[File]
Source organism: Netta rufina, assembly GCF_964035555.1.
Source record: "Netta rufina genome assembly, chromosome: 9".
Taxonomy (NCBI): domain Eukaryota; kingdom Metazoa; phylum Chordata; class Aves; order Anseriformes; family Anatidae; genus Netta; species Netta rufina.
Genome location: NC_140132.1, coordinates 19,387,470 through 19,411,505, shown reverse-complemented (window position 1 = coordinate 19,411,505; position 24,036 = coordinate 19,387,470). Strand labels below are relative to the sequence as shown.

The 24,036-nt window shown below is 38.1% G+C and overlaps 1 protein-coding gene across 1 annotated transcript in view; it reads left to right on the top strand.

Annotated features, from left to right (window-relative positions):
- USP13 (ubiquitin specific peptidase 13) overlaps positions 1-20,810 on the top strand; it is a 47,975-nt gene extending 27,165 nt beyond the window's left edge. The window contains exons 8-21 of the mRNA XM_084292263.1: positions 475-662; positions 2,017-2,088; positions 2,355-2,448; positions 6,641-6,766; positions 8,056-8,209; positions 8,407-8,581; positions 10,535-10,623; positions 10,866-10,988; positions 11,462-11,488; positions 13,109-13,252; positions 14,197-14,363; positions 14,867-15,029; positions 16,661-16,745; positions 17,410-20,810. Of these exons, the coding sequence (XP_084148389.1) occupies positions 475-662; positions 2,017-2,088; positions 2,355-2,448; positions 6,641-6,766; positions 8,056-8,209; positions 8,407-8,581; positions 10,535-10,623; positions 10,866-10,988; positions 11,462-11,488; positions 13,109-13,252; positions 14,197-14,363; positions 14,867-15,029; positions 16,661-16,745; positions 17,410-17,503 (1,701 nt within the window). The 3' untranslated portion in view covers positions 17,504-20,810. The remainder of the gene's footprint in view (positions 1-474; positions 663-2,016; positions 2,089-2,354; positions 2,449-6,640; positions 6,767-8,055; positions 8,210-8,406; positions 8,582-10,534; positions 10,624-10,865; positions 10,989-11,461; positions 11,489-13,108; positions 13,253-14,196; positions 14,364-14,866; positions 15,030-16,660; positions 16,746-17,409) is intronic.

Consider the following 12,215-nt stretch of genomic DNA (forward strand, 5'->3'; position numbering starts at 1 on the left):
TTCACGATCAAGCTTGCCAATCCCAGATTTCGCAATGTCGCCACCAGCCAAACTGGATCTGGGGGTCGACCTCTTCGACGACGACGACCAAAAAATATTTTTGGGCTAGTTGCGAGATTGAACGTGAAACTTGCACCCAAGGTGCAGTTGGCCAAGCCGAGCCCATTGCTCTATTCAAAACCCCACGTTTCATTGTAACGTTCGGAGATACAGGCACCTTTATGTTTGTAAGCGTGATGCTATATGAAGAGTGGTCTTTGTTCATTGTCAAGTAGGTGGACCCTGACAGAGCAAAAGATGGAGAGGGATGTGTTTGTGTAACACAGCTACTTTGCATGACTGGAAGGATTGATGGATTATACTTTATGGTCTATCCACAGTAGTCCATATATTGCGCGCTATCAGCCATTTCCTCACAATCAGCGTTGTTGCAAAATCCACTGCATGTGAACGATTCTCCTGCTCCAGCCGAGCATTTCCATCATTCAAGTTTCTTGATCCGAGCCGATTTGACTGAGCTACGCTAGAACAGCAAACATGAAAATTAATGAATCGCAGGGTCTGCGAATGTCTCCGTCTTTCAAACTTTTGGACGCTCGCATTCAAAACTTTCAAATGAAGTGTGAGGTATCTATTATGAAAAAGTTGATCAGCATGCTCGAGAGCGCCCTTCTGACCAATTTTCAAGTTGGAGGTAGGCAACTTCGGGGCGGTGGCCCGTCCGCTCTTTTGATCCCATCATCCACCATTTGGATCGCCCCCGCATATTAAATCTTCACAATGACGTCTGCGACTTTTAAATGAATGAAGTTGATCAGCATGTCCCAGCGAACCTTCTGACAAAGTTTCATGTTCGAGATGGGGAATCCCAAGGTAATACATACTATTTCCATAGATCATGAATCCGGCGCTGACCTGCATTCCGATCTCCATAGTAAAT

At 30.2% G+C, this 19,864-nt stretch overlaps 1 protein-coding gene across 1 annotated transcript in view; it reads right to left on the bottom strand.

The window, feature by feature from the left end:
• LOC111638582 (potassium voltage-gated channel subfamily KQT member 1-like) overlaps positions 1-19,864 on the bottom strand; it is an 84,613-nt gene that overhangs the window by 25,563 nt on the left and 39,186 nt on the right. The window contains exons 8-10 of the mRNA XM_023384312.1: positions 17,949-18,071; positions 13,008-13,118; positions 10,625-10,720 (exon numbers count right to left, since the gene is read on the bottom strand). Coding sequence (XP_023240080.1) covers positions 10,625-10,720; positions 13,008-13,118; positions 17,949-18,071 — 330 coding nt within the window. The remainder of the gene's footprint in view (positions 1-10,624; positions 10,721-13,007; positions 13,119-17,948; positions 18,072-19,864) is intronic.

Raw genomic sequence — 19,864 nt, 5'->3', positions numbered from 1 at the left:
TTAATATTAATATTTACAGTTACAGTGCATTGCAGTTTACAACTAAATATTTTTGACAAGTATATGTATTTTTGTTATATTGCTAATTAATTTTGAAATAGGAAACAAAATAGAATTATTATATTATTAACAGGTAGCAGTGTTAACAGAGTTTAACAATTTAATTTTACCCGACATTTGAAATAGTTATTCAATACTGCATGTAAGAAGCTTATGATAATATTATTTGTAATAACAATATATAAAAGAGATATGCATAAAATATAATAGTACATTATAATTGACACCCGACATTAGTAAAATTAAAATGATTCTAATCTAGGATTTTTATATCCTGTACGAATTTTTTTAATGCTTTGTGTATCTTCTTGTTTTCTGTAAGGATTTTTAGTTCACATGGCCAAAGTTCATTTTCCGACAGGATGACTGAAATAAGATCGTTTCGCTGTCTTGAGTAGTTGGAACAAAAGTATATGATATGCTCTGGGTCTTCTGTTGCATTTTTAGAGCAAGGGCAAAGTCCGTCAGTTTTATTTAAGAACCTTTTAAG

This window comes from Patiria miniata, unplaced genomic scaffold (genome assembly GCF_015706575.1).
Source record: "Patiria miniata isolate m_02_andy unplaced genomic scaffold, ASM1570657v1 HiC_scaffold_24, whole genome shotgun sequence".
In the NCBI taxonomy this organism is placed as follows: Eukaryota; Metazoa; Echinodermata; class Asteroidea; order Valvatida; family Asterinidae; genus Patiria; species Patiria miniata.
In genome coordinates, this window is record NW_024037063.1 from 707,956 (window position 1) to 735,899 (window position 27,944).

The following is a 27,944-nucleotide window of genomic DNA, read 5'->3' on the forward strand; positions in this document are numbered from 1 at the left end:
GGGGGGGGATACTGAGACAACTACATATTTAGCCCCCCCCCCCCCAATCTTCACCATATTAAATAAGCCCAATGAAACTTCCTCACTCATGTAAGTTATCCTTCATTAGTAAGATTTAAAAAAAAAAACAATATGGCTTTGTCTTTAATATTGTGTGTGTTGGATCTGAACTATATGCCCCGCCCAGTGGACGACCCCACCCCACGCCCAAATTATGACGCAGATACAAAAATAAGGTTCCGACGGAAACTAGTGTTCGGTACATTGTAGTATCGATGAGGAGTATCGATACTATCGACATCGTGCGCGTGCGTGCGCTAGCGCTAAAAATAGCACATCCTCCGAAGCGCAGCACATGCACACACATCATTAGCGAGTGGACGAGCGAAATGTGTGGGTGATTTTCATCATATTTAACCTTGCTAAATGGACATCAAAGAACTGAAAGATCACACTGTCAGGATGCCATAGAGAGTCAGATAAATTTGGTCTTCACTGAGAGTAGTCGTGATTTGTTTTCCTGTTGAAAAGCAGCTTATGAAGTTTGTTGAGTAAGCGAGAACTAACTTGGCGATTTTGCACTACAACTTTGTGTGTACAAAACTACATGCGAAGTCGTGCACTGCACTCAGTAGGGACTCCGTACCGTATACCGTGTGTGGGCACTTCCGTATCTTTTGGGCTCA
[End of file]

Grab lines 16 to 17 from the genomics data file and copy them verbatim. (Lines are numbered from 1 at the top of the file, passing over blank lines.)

Source record: "Patiria miniata isolate m_02_andy unplaced genomic scaffold, ASM1570657v1 HiC_scaffold_24, whole genome shotgun sequence".
In the NCBI taxonomy this organism is placed as follows: Eukaryota; Metazoa; Echinodermata; class Asteroidea; order Valvatida; family Asterinidae; genus Patiria; species Patiria miniata.